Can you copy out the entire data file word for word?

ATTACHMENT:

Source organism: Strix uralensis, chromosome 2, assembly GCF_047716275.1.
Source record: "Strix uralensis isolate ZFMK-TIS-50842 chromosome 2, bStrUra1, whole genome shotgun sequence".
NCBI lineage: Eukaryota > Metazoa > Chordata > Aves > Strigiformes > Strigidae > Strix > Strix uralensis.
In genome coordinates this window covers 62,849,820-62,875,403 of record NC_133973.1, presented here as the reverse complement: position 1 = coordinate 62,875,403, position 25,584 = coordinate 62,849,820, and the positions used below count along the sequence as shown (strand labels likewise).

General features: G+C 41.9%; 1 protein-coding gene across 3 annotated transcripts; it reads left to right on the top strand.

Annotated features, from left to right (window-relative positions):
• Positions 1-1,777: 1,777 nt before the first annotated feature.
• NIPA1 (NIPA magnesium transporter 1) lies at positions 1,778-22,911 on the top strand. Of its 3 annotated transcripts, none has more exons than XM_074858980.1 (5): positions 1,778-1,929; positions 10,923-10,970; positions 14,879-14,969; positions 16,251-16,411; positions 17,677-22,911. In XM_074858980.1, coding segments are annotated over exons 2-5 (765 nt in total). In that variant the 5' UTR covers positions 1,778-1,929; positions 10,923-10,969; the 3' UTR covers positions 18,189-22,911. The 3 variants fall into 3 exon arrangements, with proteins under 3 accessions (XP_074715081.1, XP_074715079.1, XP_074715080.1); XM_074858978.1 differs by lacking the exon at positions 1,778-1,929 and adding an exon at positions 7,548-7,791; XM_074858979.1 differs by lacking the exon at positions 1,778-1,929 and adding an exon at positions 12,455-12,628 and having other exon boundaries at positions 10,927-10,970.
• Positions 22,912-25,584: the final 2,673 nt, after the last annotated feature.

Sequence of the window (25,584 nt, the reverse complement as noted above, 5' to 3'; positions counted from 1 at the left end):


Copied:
Source organism: Strix uralensis, chromosome 2, assembly GCF_047716275.1.
Source record: "Strix uralensis isolate ZFMK-TIS-50842 chromosome 2, bStrUra1, whole genome shotgun sequence".
NCBI lineage: Eukaryota > Metazoa > Chordata > Aves > Strigiformes > Strigidae > Strix > Strix uralensis.
In genome coordinates this window covers 62,849,820-62,875,403 of record NC_133973.1, presented here as the reverse complement: position 1 = coordinate 62,875,403, position 25,584 = coordinate 62,849,820, and the positions used below count along the sequence as shown (strand labels likewise).

General features: G+C 41.9%; 1 protein-coding gene across 3 annotated transcripts; it reads left to right on the top strand.

Annotated features, from left to right (window-relative positions):
• Positions 1-1,777: 1,777 nt before the first annotated feature.
• NIPA1 (NIPA magnesium transporter 1) lies at positions 1,778-22,911 on the top strand. Of its 3 annotated transcripts, none has more exons than XM_074858980.1 (5): positions 1,778-1,929; positions 10,923-10,970; positions 14,879-14,969; positions 16,251-16,411; positions 17,677-22,911. In XM_074858980.1, coding segments are annotated over exons 2-5 (765 nt in total). In that variant the 5' UTR covers positions 1,778-1,929; positions 10,923-10,969; the 3' UTR covers positions 18,189-22,911. The 3 variants fall into 3 exon arrangements, with proteins under 3 accessions (XP_074715081.1, XP_074715079.1, XP_074715080.1); XM_074858978.1 differs by lacking the exon at positions 1,778-1,929 and adding an exon at positions 7,548-7,791; XM_074858979.1 differs by lacking the exon at positions 1,778-1,929 and adding an exon at positions 12,455-12,628 and having other exon boundaries at positions 10,927-10,970.
• Positions 22,912-25,584: the final 2,673 nt, after the last annotated feature.

Sequence of the window (25,584 nt, the reverse complement as noted above, 5' to 3'; positions counted from 1 at the left end):